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Every day we post 10 new Classical CD and DVD reviews. A free weekly summary is available by e-mail. MusicWeb is not a subscription site. To keep it free please purchase discs through our links.

  Classical Editor Rob Barnett    


BARGAIN OF THE MONTH

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Ralph VAUGHAN WILLIAMS (1872-1958)
Mass in G minor* (1922) [21’41"]
Festival Te Deum in F major** (1937) [7’35"]
Edward ELGAR (1857-1934)

‘My love dwelt in a northern land’, Op. 18 No.3 (1890) [4’18"]
Two Choral Songs, Op. 71 (1914): ‘The Shower’ [2’26"]; ‘The Fountain’ [3’56"]
‘Go, song of mine’, Op. 57 (1909) [4’24"]
‘Death on the hills’, Op. 72 (1914) [3’14"]
Two Choral Songs, Op. 73 (1914): ‘Serenade’ [2’07"]; ‘Love’s tempest’ [2’59"]
*Isobel Collyer (soprano); Joya Logan (alto); Christopher Mercer (tenor); Martin Johnson (bass)
** John Birch (organ)
The Holst Singers/Hilary Davan Wetton
Recorded in St. Paul’s Girls’ School, Brook Green, London in April 1990
REGIS RRC 1135 [54’13"]

Regis here win our gratitude by restoring to the catalogue this recording which was originally issued on the Unicorn-Kanchana label.

RVW dedicated the G minor Mass to Gustav Holst and his occasional choir, the Whitsuntide Singers. How appropriate that this recording should have been made by a choir which is named after Holst and that the venue for the recording should have been the very school where Vaughan Williams’s great friend was a Director of Music between 1905 and his death in 1934.

Elgar’s part-songs may not be too familiar to many music lovers. As a group they are not unimportant amongst his oeuvre and the seven chosen here can be counted with his best. The selection shows Elgar’s technical skills at a high level and there is plenty of inspiration to admire as well. One of the most memorable passages occurs in My love dwelt in a northern land at the words "and oft that month…" where the sopranos and first tenors float a long-breathed melody over a gently throbbing accompaniment from the rest of the choir. This section is splendidly done by the Holst Singers (track 1, 1’20")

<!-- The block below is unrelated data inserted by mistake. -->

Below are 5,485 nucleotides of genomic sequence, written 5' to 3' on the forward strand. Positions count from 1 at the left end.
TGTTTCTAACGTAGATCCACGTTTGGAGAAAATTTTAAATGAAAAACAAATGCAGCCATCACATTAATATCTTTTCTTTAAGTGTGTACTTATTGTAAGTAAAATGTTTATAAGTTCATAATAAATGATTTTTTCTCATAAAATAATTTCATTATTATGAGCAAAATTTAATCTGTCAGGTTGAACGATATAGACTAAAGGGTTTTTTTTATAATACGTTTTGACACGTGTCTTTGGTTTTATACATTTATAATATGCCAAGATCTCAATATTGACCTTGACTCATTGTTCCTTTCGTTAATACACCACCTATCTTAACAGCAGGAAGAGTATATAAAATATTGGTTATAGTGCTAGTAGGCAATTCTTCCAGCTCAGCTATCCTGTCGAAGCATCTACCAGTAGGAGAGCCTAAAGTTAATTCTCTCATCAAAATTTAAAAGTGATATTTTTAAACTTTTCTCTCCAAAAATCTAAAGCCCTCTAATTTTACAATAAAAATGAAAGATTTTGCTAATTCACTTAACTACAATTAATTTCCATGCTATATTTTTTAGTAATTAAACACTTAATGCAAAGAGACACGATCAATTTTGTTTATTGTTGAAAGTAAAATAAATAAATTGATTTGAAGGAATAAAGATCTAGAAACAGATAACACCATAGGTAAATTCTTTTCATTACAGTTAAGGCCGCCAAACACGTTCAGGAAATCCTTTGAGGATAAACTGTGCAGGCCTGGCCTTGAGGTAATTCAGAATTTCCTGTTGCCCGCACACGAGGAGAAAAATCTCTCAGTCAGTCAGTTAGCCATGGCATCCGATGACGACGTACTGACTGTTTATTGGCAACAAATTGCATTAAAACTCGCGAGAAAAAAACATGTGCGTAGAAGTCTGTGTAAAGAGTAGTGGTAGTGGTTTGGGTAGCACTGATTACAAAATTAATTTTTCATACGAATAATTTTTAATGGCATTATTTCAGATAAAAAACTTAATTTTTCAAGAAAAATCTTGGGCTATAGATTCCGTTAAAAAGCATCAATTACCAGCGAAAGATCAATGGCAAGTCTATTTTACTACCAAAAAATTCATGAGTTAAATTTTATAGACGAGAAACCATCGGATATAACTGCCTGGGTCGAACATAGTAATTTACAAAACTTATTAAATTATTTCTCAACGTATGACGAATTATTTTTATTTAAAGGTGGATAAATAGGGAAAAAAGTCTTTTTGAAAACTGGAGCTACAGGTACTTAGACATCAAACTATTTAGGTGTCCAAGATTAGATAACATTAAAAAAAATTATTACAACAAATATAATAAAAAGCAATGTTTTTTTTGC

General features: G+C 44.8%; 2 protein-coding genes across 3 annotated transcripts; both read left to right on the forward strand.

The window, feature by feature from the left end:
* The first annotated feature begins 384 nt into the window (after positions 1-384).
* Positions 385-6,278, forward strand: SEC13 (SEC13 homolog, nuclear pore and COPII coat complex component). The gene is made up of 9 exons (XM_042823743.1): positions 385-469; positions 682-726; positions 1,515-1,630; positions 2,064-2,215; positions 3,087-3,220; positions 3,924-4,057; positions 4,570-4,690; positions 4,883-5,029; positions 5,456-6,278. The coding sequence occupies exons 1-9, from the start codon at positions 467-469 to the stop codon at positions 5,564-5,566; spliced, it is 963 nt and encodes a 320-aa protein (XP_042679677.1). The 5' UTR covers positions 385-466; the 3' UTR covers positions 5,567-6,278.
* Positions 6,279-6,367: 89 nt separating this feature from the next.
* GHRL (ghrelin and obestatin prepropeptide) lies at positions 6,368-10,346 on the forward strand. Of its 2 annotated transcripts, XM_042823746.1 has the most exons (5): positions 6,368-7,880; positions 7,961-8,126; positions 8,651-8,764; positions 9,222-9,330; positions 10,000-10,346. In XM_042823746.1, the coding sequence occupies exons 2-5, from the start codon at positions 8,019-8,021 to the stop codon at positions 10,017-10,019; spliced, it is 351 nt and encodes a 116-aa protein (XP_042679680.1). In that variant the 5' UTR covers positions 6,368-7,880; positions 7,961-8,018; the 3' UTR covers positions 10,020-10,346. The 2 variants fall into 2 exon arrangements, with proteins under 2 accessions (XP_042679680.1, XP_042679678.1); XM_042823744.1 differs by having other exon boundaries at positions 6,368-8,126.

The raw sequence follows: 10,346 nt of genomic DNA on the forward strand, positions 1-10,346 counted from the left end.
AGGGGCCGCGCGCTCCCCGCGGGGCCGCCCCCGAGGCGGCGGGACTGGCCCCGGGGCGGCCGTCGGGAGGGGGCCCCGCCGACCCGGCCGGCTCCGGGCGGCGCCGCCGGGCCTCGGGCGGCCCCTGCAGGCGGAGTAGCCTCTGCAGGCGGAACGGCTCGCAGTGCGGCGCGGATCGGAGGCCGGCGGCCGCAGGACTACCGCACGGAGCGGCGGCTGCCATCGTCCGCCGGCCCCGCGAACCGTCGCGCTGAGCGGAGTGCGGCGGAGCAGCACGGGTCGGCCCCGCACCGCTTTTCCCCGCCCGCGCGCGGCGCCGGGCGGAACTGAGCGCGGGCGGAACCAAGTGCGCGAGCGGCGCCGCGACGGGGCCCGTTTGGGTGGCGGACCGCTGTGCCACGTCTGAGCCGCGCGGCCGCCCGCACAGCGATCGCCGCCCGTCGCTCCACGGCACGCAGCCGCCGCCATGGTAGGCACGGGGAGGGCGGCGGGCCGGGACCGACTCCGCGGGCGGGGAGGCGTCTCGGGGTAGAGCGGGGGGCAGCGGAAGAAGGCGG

Their account of Go, song of mine (track 4), which is by common consent one of Elgar’s greatest such compositions, is also very successful. The liner notes, which are well written and informative, imply that Elgar wrote this song in response to the news of the death of his great friend, Alfred Jaeger. However, I think it’s clear from reading Jerrold Northrop Moore’s magisterial Edward Elgar: a creative life (1984), pp 552-5, that the song was written before Elgar learned of his friend’s demise. Whatever the chronology, it’s a great part-song and the Holst Singers do it justice.

Throughout these performances (and, indeed, throughout the whole CD) the choir pays scrupulous attention to details of dynamics, accents and phrasing. The sound is fresh, very well focused and blended. In addition, diction is impeccable as is tuning. It’s clear that Hilary Davan Wetton has prepared his singers extremely well and that he is completely "inside" all the music they perform here. A good example of both the technical skill and interpretative imagination at work here comes at the start of Love’s tempest (track 7), which is most poetically done. The atmosphere created at the opening words "Silent lay the sapphire ocean" is redolent of RVW’s incomparable part-song The Cloud Capp’d Towers.

For this recital the Holst Singers numbered 39 performers (14 sopranos, 8 altos (all female), 8 tenors and 9 basses.) It’s been interesting to compare their recording with the performances by the London Symphony Chorus under Vernon Handley on a Hyperion disc entirely devoted to Elgar part-songs (CDA67019). Though Hyperion gives no list of personnel I suspect that the LSO chorus was quite a bit larger (and nothing wrong with that since Elgar would have expected large choirs to sing these songs). They are more distantly recorded than are the Holst Singers. Indeed, I’d go so far as to say that the Hyperion recorded sound is more diffuse (the venue is not specified). I find the Holst Singers are clearer and they sound to be positioned better within the overall acoustic. They strike the ear as being more integrated as an ensemble than their LSO rivals.